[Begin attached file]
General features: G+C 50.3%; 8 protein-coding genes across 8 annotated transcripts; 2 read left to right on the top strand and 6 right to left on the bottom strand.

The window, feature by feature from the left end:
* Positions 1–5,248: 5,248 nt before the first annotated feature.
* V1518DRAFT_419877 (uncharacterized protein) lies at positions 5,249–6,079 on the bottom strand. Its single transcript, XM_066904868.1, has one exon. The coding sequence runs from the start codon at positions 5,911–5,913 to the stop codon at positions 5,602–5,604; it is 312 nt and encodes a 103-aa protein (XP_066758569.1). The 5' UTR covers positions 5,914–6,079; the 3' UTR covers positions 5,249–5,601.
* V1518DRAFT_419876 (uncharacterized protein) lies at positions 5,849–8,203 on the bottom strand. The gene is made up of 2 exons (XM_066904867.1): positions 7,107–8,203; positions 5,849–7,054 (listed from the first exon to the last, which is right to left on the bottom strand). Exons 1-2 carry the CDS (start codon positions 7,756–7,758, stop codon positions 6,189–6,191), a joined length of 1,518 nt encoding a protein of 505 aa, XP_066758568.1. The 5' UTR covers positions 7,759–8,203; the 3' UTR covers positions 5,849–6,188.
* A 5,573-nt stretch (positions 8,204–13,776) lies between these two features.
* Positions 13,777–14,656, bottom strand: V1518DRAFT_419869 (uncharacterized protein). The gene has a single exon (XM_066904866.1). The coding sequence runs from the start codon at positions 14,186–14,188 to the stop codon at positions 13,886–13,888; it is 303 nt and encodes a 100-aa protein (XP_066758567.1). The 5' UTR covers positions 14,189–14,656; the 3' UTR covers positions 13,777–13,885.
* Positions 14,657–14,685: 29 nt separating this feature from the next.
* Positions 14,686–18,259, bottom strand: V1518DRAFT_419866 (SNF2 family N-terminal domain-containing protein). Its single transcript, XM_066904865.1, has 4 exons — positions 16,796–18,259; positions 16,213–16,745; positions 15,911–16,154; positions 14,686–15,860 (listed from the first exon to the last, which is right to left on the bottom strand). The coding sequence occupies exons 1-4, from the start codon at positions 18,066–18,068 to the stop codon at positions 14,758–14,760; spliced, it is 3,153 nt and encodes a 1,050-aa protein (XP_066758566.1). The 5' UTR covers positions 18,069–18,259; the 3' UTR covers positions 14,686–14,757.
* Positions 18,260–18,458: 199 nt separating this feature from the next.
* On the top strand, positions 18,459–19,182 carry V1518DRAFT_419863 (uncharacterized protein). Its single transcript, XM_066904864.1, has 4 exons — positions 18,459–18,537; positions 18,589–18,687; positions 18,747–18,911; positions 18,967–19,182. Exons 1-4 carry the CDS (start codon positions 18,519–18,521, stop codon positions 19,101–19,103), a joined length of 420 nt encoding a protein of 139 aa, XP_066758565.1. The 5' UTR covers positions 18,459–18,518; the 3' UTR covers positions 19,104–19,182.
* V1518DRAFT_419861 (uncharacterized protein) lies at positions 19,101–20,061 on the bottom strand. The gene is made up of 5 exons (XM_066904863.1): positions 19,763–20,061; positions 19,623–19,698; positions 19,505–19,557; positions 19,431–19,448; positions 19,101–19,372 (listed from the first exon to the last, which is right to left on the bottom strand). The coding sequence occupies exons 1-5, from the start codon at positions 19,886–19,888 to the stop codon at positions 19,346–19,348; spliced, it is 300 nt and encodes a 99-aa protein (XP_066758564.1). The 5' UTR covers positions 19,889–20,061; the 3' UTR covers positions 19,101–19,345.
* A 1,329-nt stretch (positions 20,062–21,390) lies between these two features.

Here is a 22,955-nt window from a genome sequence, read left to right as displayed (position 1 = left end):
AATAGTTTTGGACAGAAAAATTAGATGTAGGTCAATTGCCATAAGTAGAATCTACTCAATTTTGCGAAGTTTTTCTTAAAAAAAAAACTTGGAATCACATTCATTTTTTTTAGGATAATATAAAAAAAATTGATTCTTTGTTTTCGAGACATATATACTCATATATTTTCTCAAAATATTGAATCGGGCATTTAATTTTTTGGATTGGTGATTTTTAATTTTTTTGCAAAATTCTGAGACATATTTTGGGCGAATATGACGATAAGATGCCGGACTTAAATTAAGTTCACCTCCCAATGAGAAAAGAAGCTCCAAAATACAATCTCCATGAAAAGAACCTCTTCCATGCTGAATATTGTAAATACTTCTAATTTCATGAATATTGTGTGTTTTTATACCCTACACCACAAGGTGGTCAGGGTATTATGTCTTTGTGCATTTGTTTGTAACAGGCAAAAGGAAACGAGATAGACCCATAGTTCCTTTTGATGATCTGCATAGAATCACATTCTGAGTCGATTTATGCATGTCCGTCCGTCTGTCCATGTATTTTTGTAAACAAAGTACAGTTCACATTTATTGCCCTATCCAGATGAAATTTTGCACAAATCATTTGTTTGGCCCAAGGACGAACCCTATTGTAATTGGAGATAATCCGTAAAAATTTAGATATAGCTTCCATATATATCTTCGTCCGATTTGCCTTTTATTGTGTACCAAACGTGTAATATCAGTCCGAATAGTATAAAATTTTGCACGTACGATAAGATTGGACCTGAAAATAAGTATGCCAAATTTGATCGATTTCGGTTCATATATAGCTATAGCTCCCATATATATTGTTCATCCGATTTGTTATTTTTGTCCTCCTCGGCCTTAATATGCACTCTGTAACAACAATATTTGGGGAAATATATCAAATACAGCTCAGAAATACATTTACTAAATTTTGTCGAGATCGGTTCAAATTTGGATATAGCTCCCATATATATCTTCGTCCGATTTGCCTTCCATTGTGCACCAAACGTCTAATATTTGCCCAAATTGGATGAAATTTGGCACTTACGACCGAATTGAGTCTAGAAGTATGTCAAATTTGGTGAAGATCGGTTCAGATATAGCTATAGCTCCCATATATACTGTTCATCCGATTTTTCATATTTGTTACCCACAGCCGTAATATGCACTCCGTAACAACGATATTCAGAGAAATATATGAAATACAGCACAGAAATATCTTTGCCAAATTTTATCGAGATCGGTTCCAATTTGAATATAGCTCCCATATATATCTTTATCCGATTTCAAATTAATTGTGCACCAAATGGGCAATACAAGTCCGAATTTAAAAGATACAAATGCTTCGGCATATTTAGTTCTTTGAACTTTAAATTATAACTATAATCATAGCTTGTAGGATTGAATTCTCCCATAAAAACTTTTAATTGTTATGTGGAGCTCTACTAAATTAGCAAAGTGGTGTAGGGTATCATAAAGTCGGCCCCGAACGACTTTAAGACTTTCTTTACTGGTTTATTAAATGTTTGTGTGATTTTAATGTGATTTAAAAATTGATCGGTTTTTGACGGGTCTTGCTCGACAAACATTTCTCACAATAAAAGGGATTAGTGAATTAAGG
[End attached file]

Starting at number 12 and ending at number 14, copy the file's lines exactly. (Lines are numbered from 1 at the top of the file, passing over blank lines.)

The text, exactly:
* V1518DRAFT_419861 (uncharacterized protein) lies at positions 19,101–20,061 on the bottom strand. The gene is made up of 5 exons (XM_066904863.1): positions 19,763–20,061; positions 19,623–19,698; positions 19,505–19,557; positions 19,431–19,448; positions 19,101–19,372 (listed from the first exon to the last, which is right to left on the bottom strand). The coding sequence occupies exons 1-5, from the start codon at positions 19,886–19,888 to the stop codon at positions 19,346–19,348; spliced, it is 300 nt and encodes a 99-aa protein (XP_066758564.1). The 5' UTR covers positions 19,889–20,061; the 3' UTR covers positions 19,101–19,345.
* A 1,329-nt stretch (positions 20,062–21,390) lies between these two features.

Here is a 22,955-nt window from a genome sequence, read left to right as displayed (position 1 = left end):